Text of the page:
After several months of cutting and piecing the Rose Star block and several workshops helping students through the process, I decided to try a new strategy for the cutting. It was apparent that the fabric decisions for this block are the real challenge and it's not unusual to re-cut some or all of the pieces several times before settling on a combination that I like.
Last week, I followed through with a scheduled workshop even though it was below my minimum number of students so I could test a new approach to the cutting. I joined with my students in the cutting process and am happy to share the results with you today!
I've had a fat quarter stack from Riley Blake on my "sacred" shelf for about a year. On the way out the door I grabbed it for my first trial run of the idea.
Each of us began by cutting six kites and six crowns from most of the fabrics we brought. We used Marti Michell's new Kite and Crown Template sets.
I set aside the directional prints and stripes.
These are the two basic shapes used in this block and at least six of each are needed in every block. As the block layout process begins, you might need more kites but it's easy to cut those as needed.
The center of each block can start with a hexagon, three crowns, or six kites. I used one of the directional prints in the assortment to cut three crowns for each center -- looks like a bicycle-go-round doesn't it?
The second round (my turquoise pieces above) can be six crowns or twelve kites.
The final round is a combination of kites to make equilateral (60 degree) triangles that alternate with crowns. Here you see my two auditioning options.
The yellow green sits back and the turquoise print comes forward. With them laid in both positions, it easier to decide which I like better. Do I want the points of the star to stand out (on the left side) and the crowns to site back or vice versa (on the right side)?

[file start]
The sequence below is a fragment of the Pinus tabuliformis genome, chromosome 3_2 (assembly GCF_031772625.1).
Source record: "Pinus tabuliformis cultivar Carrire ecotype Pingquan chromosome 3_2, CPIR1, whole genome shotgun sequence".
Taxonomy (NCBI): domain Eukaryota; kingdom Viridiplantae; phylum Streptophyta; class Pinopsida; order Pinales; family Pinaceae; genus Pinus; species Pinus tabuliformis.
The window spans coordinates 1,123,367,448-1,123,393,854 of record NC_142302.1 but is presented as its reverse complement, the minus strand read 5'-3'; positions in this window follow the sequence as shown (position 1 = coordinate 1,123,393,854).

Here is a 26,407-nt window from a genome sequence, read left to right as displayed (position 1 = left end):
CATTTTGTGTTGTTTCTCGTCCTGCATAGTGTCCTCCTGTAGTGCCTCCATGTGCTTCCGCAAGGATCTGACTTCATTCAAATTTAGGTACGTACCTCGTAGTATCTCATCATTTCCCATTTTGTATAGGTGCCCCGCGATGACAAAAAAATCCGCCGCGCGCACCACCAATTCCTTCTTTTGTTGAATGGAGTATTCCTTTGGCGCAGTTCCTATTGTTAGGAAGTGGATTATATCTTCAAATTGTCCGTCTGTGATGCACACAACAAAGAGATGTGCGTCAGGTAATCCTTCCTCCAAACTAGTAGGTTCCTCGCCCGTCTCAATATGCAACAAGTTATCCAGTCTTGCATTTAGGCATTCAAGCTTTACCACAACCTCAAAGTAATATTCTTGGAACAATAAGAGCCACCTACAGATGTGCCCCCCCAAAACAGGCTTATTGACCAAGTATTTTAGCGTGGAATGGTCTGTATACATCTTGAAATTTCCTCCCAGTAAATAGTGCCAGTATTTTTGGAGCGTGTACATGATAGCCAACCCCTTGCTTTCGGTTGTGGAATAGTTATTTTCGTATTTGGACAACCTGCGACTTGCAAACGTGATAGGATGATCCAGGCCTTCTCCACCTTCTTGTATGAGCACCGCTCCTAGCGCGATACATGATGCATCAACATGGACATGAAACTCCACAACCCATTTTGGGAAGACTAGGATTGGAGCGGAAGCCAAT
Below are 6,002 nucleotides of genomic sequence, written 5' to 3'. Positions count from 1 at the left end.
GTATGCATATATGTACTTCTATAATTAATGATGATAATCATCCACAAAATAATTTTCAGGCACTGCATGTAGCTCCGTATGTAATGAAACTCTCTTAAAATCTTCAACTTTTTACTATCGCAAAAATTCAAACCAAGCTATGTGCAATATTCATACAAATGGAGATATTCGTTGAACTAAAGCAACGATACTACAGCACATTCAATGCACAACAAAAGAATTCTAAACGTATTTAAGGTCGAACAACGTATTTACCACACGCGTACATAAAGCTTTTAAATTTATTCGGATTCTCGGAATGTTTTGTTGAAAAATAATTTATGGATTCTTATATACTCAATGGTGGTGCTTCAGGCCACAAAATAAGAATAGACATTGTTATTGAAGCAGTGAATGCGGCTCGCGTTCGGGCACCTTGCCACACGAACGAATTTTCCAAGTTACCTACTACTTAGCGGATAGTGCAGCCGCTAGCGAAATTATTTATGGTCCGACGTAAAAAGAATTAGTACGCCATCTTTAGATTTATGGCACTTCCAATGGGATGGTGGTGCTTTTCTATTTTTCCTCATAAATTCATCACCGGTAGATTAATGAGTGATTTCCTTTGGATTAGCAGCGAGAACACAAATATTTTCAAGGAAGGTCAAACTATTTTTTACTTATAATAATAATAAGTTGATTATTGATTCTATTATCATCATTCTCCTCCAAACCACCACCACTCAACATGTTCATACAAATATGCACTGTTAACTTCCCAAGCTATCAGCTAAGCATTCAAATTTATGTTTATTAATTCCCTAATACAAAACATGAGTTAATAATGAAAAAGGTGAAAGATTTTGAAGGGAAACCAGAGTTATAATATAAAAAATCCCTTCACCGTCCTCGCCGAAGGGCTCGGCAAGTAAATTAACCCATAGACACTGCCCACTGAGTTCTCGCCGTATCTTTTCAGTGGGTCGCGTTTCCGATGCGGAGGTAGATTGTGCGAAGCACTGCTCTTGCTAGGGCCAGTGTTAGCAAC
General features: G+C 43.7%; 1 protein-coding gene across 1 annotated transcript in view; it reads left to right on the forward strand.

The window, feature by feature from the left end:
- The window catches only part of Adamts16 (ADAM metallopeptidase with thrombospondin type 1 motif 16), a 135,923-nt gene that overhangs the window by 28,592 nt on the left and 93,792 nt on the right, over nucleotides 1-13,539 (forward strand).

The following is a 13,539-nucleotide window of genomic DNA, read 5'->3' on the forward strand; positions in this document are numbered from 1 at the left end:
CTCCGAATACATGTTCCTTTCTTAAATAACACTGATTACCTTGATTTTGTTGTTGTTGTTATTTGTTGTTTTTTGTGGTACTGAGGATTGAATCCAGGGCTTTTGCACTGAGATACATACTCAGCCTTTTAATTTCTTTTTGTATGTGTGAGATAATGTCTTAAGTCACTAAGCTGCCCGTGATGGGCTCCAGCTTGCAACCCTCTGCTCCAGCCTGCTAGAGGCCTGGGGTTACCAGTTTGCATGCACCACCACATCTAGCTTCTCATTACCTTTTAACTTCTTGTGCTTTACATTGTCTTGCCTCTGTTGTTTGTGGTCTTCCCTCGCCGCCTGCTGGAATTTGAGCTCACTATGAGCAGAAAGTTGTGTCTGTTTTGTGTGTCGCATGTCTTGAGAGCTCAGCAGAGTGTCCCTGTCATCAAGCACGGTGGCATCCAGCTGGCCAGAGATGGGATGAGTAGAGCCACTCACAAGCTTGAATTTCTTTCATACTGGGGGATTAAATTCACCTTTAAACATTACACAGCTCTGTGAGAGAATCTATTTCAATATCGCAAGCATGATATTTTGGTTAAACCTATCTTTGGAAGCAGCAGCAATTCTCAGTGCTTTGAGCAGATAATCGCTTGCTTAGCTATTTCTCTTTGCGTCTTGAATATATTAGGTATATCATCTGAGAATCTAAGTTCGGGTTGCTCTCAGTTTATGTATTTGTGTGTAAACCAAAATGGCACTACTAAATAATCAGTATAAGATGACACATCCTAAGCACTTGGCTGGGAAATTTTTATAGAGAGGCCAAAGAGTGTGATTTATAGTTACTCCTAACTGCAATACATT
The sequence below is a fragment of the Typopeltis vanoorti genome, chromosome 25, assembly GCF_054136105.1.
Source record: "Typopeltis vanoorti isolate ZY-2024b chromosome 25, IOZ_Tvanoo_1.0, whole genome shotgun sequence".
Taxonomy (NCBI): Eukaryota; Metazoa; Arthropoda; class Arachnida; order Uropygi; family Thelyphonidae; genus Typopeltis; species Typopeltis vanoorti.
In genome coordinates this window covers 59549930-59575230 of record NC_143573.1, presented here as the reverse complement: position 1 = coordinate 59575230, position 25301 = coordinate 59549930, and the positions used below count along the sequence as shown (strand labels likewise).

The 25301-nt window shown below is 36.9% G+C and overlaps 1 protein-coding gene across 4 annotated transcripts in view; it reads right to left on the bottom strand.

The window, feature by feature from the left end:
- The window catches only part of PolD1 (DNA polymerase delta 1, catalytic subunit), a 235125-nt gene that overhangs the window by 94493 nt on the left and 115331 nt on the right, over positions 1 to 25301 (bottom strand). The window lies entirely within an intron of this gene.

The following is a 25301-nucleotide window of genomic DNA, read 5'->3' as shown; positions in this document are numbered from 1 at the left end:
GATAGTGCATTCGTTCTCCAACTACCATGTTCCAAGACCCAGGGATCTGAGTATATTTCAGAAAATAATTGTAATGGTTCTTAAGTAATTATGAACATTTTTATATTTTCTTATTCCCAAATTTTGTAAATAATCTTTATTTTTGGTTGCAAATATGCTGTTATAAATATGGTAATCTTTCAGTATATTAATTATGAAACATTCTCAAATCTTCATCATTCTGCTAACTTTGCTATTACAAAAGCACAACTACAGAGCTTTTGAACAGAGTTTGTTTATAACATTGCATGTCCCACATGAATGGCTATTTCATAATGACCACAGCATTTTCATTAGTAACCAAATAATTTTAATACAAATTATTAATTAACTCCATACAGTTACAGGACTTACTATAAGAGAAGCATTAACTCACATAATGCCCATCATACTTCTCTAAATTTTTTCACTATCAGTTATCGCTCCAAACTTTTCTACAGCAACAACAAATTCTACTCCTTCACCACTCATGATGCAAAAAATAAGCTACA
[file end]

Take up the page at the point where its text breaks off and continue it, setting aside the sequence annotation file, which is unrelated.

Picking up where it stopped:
It's almost like playing cards -- just deal out the pieces and change what you don't like and keep what you do. Be ready for the happy accidents and cut a few more pieces when needed.
And so I played with combinations, moving pieces around, taking photos (gotta love that phone!!) until I was happy with each combination.
No right or wrong -- just personal preference!!
As we worked, one of the gals remarked while it felt random at first, it helped her get a better feel for how to proceed and I would echo that. I began by laying out three blocks -- once I was happy with those, I turned to the leftover kites and crowns and began to add the stripes.
I forgot to bring my auditioning set of mirrors but I know that laying the kite template on a stripe this way gives good results. There are two layers of the stripe, wrong sides together in this photo. Since it's an uneven stripe (in the way the colors appear), cutting this way gives me "rights" and "lefts" and make it easier to manage the designs created with it.
Pairing the kites together creates a crown and won't this be a great star around the center hexagon?
Because I cut to manage the uneven stripe, I know I'll get perfect chevrons wherever I use the kites. And if they don't work in one of these two positions, they can be used as the points of the star.
I didn't stitch any of them together yet (need to cut the background pieces), but I left with six stars designed and ready. The students left with a block pieced and 3 to 5 more planned. I noticed they were a lot less exhausted at the end of class, too. I think it's because, we took a playful, intuitive approach to the fabric rather than trying to "visual" how each piece would look cut for a specific fabric, cutting it, laying it out, not liking it, having to cut some more. . . .
This idea can be applied to any multi-fabric set of blocks, not just Rose Star, but it feels like a winning approach to me and so this will be my strategy in the future (I think). I'm teaching the workshop again at the end of the week, so will test it and then decide for sure.
What do you think?